Thus, with the beginning of the 18th century, the colony of foreigners had been decimated, yet not died out or disappeared, even though hard times fell over Billigheim again in 1703. This was the plundering by the French who were moving ahead to lay siege on the Castle of Landau. Yet the remaining remnants of the colony were sparse enough. During the time period 1705-1746, the average number of children baptized each year was three; in 1724 the number of souls among the Walloons was listed as 137, among the French speaking Swiss 34, the French refugees 19. All in all, only 37 purely French and 34 foreign German mixed families were counted among those who were purely German. The number of foreign families became smaller from year to year and finally, by the year 1770, the foreigner’s colony had disappeared. (“The church was extinguished by 1770” Frd. De Schickler writes a.a.O., p. 86).

At the beginning of the 18th century, every year saw a little bit of grown in spite of all the bad times. New names always appear alongside the old ones, yet many of the latter also disappear again.

The names which occur in the records from 1692-1748 are as follows:

In Billigheim: De la haye*, Ptillion*, Montillion* 1695; Archet from Buhl in Flanders 1696; Bondame (Bontam, Bondemont)* 1699; Dondier, Remo* (also Remaux, de Reman, Swiss, later Catholic) 1710; de monton from Lausanne, Guinand* 1703; Baques*, Bourgignon, Corge, du Moulin, Breton, Bally 1705; de la croix, de la cour, la courage, de fievre*, ‘le luc, le Brand, de latre, Corneille* 1709; Punier 1710; de la place, Guillion 1711; Savary* (Swiss) 1712; de prez (dupre*) 1714; Viande, Vache, Bruvuri from Friedrichsthal 1720; Bossut, de Gorget* from the Walloon Pact 1721; Getune, Rugur 1722; Erny* from Langendorf, Switzerland, le beau*, Schulmeister, Monn*, Marbey (Swiss) 1726; Gachot, Garnot 1731; Lotty (Swiss) 1734; Le cour 1740; Soutevin 1741.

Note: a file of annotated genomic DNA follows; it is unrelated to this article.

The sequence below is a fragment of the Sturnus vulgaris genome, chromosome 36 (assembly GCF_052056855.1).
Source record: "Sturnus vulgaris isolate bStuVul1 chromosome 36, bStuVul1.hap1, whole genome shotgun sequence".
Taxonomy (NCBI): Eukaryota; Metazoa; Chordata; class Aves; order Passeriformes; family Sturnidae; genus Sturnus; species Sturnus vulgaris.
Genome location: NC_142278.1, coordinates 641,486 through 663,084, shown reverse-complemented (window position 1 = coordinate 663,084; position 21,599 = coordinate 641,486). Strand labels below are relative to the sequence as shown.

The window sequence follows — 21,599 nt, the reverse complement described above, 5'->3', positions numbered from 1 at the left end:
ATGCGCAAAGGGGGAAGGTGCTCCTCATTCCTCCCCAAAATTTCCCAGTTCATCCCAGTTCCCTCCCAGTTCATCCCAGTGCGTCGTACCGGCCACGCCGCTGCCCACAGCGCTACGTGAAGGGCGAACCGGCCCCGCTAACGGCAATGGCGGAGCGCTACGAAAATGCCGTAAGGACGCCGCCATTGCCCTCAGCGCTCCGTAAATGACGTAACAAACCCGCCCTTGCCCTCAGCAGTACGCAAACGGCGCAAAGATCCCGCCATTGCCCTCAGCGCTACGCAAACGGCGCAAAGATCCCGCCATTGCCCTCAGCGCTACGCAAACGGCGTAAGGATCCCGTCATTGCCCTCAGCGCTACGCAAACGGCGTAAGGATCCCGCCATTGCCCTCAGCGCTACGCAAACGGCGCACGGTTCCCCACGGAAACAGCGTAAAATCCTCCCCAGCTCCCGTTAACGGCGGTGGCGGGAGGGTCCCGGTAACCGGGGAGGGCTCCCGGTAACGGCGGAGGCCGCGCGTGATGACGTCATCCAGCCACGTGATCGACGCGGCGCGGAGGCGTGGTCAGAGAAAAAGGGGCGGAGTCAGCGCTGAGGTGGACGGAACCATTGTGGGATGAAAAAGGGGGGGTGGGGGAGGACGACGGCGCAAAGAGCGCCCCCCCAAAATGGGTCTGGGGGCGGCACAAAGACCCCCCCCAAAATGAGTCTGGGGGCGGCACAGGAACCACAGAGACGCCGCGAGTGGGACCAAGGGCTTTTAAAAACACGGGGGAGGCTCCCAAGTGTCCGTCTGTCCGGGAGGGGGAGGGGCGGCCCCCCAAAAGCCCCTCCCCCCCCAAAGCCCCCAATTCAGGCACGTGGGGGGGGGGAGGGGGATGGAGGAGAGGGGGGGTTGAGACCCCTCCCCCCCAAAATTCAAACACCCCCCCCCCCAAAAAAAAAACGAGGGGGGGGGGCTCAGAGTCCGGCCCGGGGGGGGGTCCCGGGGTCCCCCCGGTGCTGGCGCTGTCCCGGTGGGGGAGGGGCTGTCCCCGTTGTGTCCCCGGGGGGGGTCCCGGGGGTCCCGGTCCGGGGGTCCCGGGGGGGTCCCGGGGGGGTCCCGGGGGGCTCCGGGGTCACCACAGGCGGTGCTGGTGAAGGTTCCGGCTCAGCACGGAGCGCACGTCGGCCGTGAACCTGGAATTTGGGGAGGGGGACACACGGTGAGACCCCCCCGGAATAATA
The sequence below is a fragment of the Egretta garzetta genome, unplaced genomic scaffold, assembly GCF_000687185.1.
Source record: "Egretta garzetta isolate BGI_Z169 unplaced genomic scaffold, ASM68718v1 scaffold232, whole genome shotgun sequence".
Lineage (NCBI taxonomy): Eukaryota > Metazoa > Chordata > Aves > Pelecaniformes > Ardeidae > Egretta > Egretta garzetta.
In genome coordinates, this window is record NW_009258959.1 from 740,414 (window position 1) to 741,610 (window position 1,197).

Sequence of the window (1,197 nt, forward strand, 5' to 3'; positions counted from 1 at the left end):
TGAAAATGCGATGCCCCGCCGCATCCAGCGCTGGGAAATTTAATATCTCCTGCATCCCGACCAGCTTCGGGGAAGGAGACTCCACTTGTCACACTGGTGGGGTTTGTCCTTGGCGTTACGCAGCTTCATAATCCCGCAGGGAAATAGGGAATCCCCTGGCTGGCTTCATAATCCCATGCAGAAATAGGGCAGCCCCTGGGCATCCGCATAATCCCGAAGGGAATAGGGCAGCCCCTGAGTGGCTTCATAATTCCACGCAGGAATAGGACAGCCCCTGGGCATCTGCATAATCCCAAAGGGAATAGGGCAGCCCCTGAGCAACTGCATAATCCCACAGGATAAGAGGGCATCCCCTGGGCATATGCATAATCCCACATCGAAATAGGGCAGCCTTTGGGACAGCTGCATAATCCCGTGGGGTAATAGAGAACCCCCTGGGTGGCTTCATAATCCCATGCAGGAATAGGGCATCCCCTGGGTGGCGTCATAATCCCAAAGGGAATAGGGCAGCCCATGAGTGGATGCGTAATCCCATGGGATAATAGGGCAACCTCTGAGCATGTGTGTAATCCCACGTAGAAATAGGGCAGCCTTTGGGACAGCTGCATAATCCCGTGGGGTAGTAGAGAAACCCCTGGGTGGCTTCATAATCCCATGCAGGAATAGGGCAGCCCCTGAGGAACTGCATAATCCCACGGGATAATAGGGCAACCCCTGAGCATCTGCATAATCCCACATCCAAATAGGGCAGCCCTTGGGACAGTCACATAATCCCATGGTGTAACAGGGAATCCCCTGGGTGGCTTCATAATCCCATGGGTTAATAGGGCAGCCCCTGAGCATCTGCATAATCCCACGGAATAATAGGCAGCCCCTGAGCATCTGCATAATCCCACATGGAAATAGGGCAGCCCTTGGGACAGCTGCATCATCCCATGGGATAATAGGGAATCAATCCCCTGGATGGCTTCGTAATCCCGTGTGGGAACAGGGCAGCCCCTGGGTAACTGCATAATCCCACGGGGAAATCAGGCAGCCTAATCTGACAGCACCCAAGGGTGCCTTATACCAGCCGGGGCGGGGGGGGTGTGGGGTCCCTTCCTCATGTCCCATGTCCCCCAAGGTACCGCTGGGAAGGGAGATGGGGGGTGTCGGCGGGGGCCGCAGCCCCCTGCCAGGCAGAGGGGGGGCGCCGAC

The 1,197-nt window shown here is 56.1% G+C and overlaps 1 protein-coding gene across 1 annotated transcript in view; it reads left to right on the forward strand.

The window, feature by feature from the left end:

In Morlheim: Bondame (Bondemont*) 1699; de fievre* from the region of Brussels, Renaud (Remau*, de Renau) 1701; Corneille* 1706.

In Steinweiler: Ptillion*, de luc 1685; de latre 1692; de la haye* 1696; Bodelle 1699; Vannier*, le beer (le pere*, Swiss) 1700; Ranaux*, Salingre 1701; devin* 1702; le fievre*, Guinand*, Crepret 1703; Boudemont from Friedrichsthal, du Moulin, Gerardin from Annweiler, 1707; Gamber (Compere, combert, Gumbart*) 1708; la place 1709; Gorge 1711; Monte (Motte) 1712; Arcy 1721; Bonmonte 1739.

In Archenweyer: Blue, Bucar, Bouquet*, Rossignol 1685.

In Rohrbach: Bourgignon, du Moulin, Chalete 1705; Jacob (Swiss) 1709; Boudemont* 1736; le corbier 1737; Gerardin 1738.